About 45 million Americans have little or no credit history, according to Lending Tree. This makes it less likely that they will be able to get approval for a car or apartment loan.
Often, these major stages in life require a credit check. With little or no credit, you may have to pay a higher security deposit, find a guarantor, or search for an apartment without a credit check. And buying a car can mean a bigger down payment, getting a co-signer, or paying cash. All of these options may be inconvenient or impossible for a recent college graduate.
If you’re not in a rush to make a big purchase or live on your own, it’s worth taking the time to build your credit today. Here are three ways to get started:
Become an authorized user
Consider being an authorized user like the credit training wheels. It will allow you to build your credit with the help of someone else and introduce you to the basics of credit. When a parent, guardian or someone you trust – and who trusts you – adds you as an authorized user, you will receive a credit card in the mail with your name on it.
Often parents may choose to keep the card hidden for a few years before letting their child use it. But once it’s in your hands, it can be used as a credit tool or for emergencies. This option is good because once you are ready to apply for your own credit card, you will have a credit history to increase your chances of approval.
As a senior in high school, I was added as an authorized user to one of my parents’ credit cards. By the time it was time to apply for my first credit card as a sophomore in college, I already had an established line of credit and was immediately approved.
In my experience, my number one advice is to become an authorized user as soon as possible if someone is willing to help.
Apply for a starter credit card
There are many starter credit cards with little to no credit history requirements. I would recommend student cards, secure cards and cash rewards cards.
A student credit card is the easiest card for a student to approve. We recommend Capital One’s Journey Student Rewards Card. This card is a valuable tool for earning rewards. With this card, you can monitor your credit profile with unlimited access to your credit score and automatically be considered for a higher line of credit in just six months.
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Next is a secured credit card if you have less than perfect credit. This card is backed by a cash deposit which will serve as guarantee on the account. This means that the issuer has additional security if the cardholder cannot make a payment.
Finally, opening a cash-back credit card will allow you to receive a percentage of the money you spend back, similar to a discount or coupon.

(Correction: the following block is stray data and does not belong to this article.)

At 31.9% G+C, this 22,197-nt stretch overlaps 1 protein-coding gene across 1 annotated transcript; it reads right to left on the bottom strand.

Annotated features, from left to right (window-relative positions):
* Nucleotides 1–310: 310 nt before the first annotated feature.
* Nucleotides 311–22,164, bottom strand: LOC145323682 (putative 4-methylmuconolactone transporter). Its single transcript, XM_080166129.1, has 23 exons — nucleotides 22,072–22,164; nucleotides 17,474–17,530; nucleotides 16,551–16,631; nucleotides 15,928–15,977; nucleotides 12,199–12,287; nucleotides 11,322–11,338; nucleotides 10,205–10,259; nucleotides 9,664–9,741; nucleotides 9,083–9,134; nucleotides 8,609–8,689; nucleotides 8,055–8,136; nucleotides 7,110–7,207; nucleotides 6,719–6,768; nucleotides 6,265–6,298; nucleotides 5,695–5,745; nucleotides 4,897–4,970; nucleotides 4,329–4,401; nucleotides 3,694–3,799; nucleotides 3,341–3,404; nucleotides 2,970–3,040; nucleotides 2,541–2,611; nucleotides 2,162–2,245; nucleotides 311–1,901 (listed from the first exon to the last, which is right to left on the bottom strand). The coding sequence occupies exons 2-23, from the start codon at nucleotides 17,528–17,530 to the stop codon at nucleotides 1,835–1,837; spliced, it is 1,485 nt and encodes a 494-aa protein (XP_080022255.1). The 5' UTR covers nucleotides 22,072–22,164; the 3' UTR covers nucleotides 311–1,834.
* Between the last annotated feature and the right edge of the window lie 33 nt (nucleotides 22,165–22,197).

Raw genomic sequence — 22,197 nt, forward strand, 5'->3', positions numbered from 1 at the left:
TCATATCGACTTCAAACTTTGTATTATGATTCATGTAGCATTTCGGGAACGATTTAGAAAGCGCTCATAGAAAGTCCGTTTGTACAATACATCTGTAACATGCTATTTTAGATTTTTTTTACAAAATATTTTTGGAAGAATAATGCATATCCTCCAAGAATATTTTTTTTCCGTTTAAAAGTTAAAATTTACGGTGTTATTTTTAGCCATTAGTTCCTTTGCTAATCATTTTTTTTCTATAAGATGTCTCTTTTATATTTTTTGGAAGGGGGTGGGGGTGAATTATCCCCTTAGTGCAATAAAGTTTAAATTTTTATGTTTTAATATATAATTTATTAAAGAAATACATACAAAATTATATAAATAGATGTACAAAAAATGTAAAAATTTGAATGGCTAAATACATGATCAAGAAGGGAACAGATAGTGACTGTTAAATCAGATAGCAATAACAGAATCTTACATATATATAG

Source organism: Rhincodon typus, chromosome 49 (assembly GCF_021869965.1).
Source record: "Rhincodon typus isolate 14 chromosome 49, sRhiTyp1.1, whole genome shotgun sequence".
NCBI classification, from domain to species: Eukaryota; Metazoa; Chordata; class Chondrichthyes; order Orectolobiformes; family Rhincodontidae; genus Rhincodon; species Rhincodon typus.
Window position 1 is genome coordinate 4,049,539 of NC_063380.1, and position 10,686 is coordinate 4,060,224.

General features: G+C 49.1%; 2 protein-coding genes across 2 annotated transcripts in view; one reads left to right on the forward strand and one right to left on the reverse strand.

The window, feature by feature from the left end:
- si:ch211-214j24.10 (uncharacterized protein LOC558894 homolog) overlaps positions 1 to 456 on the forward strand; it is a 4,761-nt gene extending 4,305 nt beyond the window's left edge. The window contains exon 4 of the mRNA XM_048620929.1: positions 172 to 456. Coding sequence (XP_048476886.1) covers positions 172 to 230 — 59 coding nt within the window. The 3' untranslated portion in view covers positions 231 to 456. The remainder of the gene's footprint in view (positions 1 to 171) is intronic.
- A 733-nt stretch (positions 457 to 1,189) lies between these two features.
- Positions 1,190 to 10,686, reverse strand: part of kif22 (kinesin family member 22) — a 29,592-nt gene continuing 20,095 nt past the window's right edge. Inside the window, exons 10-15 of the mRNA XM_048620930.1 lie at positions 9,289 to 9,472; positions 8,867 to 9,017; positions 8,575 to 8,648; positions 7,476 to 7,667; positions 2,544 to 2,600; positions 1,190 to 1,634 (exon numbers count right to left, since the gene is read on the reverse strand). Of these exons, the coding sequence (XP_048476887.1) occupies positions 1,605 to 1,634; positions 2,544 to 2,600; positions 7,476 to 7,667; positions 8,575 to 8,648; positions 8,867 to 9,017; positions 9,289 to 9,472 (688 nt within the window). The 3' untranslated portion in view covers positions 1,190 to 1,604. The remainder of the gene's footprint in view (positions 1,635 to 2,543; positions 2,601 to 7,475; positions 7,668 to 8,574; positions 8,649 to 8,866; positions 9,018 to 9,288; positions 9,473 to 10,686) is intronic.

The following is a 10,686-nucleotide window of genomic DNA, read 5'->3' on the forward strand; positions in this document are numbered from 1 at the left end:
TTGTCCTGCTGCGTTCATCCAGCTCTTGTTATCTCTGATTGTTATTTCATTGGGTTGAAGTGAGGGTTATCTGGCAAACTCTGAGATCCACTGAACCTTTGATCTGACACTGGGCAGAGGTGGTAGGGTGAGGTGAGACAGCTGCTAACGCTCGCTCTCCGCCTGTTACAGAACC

Responsible use of a credit card is essential to maintaining good credit. Once you receive your first card, your payment history will represent 35% of your FICO score. According to Lending Tree, if you’re more than 30 days late on a credit card payment, your credit score can drop as much as 180 points and can stay on your credit report for up to seven years, which can make even harder to get approved for a home or car loan.
Thanks to three years of on-time payments and keeping my credit card balances low, I was able to build my credit. It was easy to get approved for a car loan and an apartment without paying a security deposit or needing a co-signer.
Investigate other ways to build credit
I know how overwhelming it can be trying to build your credit. For some, getting a credit card or becoming an authorized user on a parent’s card is not an option. Fortunately, there are other options:
Consider applying for a credit builder loan. These are low risk loans that are easy to qualify for without a credit history. Additionally, all payments made with this loan are reported to Equifax, Experian, and TransUnion.
If you are a frequent online shopper, using point-of-sale installment loans may be an option to build credit. When you make a purchase, you can pay in four or more interest-free installments. While these services have their benefits, one downside is that you may be charged late fees if you miss a payment. I have experience with BNPL, but prefer to refrain from making online purchases unless I can pay for them in full.
Finally, services like Experian Boost can help boost your FICO credit score by tracking your monthly phone and utility payments. To use this service, you will need to show three months of payments within the last six months. Using this service will do more than boost your FICO score right now – it will also boost your credit in the long run. And after you get your first apartment, you can also use your rent payments to boost your score.
At the end of the line
Although you don’t need a credit score to get an apartment or car loan, not having one can make the application process more difficult.
Understand that credit is used for many things in adult life, so having a credit score that is in the good range will improve your chances of approval.
With a responsible lending practice, you’ll be well on your way to finding your next home or car before you know it.
Related: What You Need to Know Before Applying for a College Credit Card